There's more than one way to string up a guitar
Twisted Rope Clamping
© Frank Ford, 10/1/98; Photos by FF, 9/12/98

I've injected some hot hide glue into the loose neck joint of this Gibson ES-125T, and am beginning to clamp it up:

The neck joint was so slightly loose that it seemed reasonable to simply inject some hide glue instead of steaming the neck out and going to the expense and work of refitting the joint. Chances are, this new glue will hold things quite well, and the hide glue won't interfere with future work on the joint, if it becomes necessary.

In order to get a little extra backward pull to make the joint draw back securely, I'll just loop some lightweight rope around the end pin, and tie it to a clamp on the peghead:

I have some padded cauls on the peghead to avoid damage to the finish, and so that I can crank the clamp really tight. With the rope tied to the top of the clamp, I can get some serious leverage when I tighten the rope.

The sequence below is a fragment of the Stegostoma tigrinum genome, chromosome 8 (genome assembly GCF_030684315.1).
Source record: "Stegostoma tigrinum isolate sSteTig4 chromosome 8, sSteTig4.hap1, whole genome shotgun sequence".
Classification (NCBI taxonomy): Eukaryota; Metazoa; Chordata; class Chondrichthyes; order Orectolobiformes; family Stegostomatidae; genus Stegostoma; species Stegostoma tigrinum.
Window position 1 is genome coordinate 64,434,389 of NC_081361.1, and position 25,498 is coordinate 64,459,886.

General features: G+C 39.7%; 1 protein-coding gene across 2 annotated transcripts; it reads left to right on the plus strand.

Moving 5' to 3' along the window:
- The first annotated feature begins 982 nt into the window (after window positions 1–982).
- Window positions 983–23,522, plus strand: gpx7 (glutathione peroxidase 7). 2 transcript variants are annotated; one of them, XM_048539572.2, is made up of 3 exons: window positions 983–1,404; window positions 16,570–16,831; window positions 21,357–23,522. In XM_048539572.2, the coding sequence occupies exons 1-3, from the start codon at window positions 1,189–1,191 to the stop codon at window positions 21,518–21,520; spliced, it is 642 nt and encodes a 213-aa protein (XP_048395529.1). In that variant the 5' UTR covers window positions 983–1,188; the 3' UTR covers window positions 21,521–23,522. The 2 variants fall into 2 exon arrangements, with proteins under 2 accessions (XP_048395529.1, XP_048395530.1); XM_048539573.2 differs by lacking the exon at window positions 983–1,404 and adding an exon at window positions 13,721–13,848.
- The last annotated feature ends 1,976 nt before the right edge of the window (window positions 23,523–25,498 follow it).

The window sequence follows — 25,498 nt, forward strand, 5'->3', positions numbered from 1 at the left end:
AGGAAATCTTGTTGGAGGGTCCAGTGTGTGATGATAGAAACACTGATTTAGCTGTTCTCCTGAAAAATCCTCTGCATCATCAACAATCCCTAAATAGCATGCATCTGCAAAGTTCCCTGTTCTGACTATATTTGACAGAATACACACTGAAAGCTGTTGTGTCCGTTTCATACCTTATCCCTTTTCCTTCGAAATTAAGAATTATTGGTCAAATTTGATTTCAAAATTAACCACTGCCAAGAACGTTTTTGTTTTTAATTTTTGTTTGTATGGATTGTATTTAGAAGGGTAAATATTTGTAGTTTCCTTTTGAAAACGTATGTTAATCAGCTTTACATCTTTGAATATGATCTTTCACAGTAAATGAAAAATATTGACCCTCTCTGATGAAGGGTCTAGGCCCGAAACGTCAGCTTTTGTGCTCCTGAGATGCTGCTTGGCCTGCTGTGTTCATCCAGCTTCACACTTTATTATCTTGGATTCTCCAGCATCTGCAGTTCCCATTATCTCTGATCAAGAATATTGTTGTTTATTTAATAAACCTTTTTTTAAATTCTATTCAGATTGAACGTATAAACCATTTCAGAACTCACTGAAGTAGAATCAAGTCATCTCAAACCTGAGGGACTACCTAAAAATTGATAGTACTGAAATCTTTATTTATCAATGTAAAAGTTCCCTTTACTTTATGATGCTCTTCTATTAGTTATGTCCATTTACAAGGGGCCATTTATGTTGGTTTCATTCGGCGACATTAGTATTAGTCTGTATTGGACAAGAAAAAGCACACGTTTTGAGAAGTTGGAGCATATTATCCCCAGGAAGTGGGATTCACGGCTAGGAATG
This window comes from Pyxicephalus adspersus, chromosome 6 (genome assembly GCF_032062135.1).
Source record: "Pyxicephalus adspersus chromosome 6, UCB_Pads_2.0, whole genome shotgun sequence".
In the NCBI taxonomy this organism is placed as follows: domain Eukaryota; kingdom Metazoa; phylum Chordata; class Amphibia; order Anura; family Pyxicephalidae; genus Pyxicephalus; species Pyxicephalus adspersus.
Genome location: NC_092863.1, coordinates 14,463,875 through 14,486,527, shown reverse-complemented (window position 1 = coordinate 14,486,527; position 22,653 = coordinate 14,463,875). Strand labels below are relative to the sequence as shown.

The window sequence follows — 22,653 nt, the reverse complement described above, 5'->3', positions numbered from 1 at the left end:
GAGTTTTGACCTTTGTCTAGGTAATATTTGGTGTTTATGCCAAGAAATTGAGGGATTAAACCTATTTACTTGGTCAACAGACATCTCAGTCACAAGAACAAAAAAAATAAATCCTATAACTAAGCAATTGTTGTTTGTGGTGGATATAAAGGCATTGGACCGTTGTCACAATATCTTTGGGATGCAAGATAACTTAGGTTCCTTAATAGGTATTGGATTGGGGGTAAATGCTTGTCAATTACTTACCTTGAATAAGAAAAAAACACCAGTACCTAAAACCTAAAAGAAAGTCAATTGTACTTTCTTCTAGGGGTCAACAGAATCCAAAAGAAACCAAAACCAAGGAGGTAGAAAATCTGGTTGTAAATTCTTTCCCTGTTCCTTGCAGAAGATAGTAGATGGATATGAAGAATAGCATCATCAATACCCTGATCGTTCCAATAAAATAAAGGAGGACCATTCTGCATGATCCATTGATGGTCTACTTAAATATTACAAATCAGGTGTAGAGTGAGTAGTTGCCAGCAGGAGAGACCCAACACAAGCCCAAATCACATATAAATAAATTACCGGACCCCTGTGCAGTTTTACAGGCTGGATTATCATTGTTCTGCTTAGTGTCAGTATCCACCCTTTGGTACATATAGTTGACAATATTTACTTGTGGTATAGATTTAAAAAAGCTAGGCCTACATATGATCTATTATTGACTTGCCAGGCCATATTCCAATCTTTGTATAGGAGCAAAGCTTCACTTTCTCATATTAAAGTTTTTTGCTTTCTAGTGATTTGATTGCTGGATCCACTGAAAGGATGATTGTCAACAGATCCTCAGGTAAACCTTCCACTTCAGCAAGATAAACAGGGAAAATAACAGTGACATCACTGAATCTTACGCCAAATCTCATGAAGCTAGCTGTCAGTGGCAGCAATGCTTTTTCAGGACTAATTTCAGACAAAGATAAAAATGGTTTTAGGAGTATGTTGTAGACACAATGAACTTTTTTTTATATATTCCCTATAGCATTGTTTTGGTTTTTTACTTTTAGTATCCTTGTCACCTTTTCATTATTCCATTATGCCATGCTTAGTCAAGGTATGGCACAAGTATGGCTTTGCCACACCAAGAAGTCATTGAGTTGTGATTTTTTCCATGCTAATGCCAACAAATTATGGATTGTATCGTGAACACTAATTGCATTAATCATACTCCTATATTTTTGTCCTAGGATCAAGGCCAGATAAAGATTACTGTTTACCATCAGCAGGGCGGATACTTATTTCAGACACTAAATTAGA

In order to pull the neck back as hard as I like, all I have to do is jam a screwdriver through between the two ropes and twist round and round:

If I pull the screwdriver down a little, the neck will keep it from untwisting as leave the clamps on overnight.

I use this little twisted rope trick on all kinds of instruments when I need some extra pull. The best part is the speed. When I'm working with hot hide glue, seconds really count, and this procedure goes fast.

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